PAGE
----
After a survey of the first four months of number one songs in the 1980s, it is pretty clear that there are no real baseline qualities for what gets to the Top of the Pops. There are good, and clearly, there are very bad. So clearly being #1 is not sufficient criteria for pop immortality. Indeed, there is a rich history of #2 songs in the decade – here are my favorite from each year.
1980 – “Working My Way Back to You/Forgive Me Girl” by The Spinners. 1980 was not a difficult call among #2s. The silver medal is really more gloriously cheesy than actually good (“Ride Like the Wind” by Christopher Cross). The Spinners are not a vocal group who rolls off the tongue the same way you get from say The Temptations or The Four Tops, but you look at the record and they had a ton of songs everybody knows. “Could it be I’m Falling in Love”, “Rubberband Man”, “Then Came You”. This cover is one of their best. Extra points for the suits.
1981 – “Just the Two of Us” by Grover Washington Jr/Bill Withers. 1981 was a tough competition for #2s. Indeed, both George Harrison (“All Those Years Ago”) and John Lennon had #2s (Lennon’s “Woman” being his finest song). But despite how much of a Beatles fan I am – Washington’s music and Wither’s vocals are just too much.
1982 – “We Got the Beat” by The Go-Gos. This was held out of the #1 spot by “I Love Rock and Roll” – and of course it is the Go-Go’s signature song. This is one of the songs that has not really dated – it still kicks ass.
1983 – “Electric Avenue” by Eddy Grant. This was tricky – as Culture Club had a pair of number 2 hits in 1983 – including “Do You Really Want to Hurt Me” and “Time (Clock of the Heart)” (“Time won’t give me time” – has any philosopher expressed the problem with life better?) But this reggae-pop tune is one of the real earworms of the decade. It’s appeal is a bit more time capsule – but it still works, “oy!!!”
1984 – “Girls Just Wanna Have Fun” by Cyndi Lauper. This was a very very tough field with “Purple Rain” and “Somebody’s Watching Me” by Rockwell (which still features the most amazing guest vocal credit in history given the artists actual obscurity). But while seeing multiple people belt out “Purple Rain” in karaoke – Lauper’s signature song is more fun and memorable (or maybe I am nostalgic for Capitan Lou Albano) – and she really can sing.
1985 – “Easy Lover” by Philip Bailey and Phil Collins. This is one of my favorite disposable pop songs ever. Bailey, the high voice in Earth, Wind and Fire, only really had this as his big pop solo success. This song has everything good pop music has – a great hook, something to falsetto to, and an energetic beat. Considering “Raspberry Beret” and “You Belong to the City” by Glenn Frey were among 1985’s candidates (and if we are honest “Raspberry Beret” is a better song), coming out on top took something.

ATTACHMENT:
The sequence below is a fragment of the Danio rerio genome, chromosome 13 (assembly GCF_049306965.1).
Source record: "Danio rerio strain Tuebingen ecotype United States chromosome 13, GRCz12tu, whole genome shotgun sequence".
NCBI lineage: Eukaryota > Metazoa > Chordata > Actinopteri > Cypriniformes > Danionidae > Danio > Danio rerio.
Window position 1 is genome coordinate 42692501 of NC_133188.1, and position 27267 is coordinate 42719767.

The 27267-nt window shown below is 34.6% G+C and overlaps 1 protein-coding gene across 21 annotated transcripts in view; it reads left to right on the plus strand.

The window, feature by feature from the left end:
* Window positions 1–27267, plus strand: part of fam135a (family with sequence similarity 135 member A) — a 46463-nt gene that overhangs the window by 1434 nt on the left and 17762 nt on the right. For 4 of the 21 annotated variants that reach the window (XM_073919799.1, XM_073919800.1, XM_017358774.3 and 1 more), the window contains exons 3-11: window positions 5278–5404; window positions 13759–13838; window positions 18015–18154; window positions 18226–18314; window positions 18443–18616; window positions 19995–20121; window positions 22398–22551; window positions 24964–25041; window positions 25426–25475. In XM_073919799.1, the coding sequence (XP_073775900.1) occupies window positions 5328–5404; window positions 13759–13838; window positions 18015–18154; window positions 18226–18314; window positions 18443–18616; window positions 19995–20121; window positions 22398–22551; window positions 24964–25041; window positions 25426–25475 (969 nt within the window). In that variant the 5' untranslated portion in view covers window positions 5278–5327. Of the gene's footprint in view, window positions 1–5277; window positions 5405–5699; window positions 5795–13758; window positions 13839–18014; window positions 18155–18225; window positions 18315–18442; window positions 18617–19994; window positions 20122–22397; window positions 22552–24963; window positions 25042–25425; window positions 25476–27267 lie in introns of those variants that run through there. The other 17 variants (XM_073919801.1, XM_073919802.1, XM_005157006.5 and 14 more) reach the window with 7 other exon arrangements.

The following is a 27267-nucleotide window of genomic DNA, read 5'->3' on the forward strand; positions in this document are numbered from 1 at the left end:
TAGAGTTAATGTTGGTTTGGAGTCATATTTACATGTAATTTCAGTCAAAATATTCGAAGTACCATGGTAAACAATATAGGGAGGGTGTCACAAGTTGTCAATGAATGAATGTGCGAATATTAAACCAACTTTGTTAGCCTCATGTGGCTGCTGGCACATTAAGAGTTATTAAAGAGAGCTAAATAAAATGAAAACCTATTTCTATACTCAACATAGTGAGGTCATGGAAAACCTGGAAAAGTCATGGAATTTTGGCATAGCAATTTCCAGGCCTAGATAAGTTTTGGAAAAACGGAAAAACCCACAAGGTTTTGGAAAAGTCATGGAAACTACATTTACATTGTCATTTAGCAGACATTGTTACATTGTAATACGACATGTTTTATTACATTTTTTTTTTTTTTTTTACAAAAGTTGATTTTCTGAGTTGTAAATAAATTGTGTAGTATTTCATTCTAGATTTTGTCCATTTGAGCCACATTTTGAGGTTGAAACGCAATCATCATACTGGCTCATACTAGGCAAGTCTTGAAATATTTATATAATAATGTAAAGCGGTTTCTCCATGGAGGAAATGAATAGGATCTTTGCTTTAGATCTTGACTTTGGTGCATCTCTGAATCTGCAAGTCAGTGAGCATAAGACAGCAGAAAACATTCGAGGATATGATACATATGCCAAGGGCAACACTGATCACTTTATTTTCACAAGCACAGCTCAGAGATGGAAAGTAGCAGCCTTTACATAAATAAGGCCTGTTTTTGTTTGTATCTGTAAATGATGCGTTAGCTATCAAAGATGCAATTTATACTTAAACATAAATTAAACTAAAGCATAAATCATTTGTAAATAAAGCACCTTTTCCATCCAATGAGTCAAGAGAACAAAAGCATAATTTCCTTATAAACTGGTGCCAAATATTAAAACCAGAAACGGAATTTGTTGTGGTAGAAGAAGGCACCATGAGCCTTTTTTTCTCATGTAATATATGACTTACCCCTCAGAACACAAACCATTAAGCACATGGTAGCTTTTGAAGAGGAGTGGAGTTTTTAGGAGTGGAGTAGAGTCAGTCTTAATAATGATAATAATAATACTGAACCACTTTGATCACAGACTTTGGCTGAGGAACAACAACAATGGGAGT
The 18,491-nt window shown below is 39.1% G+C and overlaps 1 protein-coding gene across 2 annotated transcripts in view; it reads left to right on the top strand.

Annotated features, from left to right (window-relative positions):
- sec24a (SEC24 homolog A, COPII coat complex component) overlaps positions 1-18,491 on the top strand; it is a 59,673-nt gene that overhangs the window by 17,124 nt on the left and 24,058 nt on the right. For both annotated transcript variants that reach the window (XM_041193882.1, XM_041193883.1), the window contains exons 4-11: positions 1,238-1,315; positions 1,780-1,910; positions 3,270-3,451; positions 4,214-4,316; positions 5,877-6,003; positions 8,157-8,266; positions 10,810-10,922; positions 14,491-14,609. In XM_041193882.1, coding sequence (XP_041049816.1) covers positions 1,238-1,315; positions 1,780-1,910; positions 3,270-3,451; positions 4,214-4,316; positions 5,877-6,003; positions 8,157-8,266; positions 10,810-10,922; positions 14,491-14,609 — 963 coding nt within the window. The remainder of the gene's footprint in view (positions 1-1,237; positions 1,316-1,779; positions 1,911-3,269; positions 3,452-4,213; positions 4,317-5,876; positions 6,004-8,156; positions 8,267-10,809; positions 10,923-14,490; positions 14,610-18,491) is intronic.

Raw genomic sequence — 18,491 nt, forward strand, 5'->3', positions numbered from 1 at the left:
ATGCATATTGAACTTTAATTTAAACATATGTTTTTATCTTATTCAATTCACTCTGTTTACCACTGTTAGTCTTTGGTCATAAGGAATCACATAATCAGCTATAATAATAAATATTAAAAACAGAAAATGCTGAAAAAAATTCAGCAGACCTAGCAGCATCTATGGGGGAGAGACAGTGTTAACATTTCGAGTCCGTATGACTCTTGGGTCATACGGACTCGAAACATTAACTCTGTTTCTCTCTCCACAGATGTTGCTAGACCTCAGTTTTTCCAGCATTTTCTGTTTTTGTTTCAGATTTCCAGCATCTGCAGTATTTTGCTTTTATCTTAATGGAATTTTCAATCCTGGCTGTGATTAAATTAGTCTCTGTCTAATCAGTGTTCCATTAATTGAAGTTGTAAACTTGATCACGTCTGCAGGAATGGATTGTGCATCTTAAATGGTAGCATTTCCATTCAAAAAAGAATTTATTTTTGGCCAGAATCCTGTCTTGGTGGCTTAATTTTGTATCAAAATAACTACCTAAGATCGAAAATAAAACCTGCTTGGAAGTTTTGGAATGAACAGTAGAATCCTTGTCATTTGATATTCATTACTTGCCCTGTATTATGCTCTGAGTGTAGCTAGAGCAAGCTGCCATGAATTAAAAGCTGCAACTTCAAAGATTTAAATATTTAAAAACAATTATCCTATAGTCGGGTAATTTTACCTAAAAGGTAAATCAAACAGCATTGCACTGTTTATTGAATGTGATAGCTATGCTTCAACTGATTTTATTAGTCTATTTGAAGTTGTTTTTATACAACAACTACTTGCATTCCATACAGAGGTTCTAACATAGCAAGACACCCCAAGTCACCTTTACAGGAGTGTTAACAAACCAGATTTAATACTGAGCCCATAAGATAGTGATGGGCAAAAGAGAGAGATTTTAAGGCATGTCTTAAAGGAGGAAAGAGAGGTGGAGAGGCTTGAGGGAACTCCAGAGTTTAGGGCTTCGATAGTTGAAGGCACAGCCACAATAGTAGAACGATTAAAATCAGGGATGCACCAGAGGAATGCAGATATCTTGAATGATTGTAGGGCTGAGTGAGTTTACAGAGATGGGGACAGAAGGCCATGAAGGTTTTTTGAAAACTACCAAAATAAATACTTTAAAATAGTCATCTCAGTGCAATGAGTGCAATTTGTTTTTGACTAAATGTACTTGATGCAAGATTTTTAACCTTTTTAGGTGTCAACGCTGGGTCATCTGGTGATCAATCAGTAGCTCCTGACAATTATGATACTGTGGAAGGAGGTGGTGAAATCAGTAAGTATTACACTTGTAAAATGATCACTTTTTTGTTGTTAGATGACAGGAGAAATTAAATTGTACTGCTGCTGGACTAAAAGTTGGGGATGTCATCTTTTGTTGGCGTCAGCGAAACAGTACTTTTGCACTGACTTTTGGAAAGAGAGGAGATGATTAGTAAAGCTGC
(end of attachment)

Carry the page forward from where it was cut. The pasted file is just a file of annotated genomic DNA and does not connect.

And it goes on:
1986 – “Manic Monday” by the Bangles. When I am feeling snarky, I cite this as Prince’s best song. Certainly this is an objectively perfect song – both musically and lyrically. No case of the Mondays has ever been expressed better.
1987 – “I Want Your Sex” by George Michael. Just like how “Billie Jean” was actually not the first single on Thriller, actually THIS was the first single released from George Michael’s explosion onto the solo scene. If I remember correctly, this song was featured in the second Beverly Hills Cop movie. Either way, I remember this being amazingly controversial when it came out – even if it seems rather tame now. It’s doubly funny given his own sexual orientation. As I have noted before – among closeted singers, Michael was remarkably convincing in 1987.
1988 – “What Have I Done to Deserve This?” by Pet Shop Boys. I noted above that The Spinners were one of those bands where you kind of don’t realize just how many hits they produced. They weren’t exactly obscure – just not something which leaps to mind. In perusing 1980s music for this missive – or just First Wave on Sirius, you forget how successful (and good) the Pet Shop Boys were. One of the more successful duos in history (and I think the most among Brits) – this is one of their biggest hits. Dusty Springfield’s hairdo is a bit unfortunate and dated though.
1989 – “Love Song” by The Cure. Speaking of First Wave, we come to the kings of mopey ballads, the Cure. One of the inexplicable things about Top 40 radio is how a classic mopey love song like “Just Like Heaven” barely nicked the Top 40 – but this gets to #2. I’m not complaining, this is a terrific song in its own right. I’m just noting that you would never pick this over “Just Like Heaven”
BONUS: Back to 1988. Interestingly Def Leppard would hit number one – but not with their signature song. Growing up, this would always be very high when MTV did their Top 100 videos of all time. This was a #2 as well. And as long as there are people dancing for money – did they know this was the song’s eternal destiny? Did Jack White know that his ultimate legacy will be a hook pep bands play? I don’t know.
BONUS 2: Back to 1989. Can people really deal honestly with the idea that Milli Vanilli, by dance-pop standards, was actually good? The scandal of their lip syncing is well known – but you can’t unhear the songs. Given how manufactured so many pop singers are in 2017 – you still have to give a hat tip to the songs produced. Milli Vanilli might be a punch line – but “Girl You Know It’s True” would still work.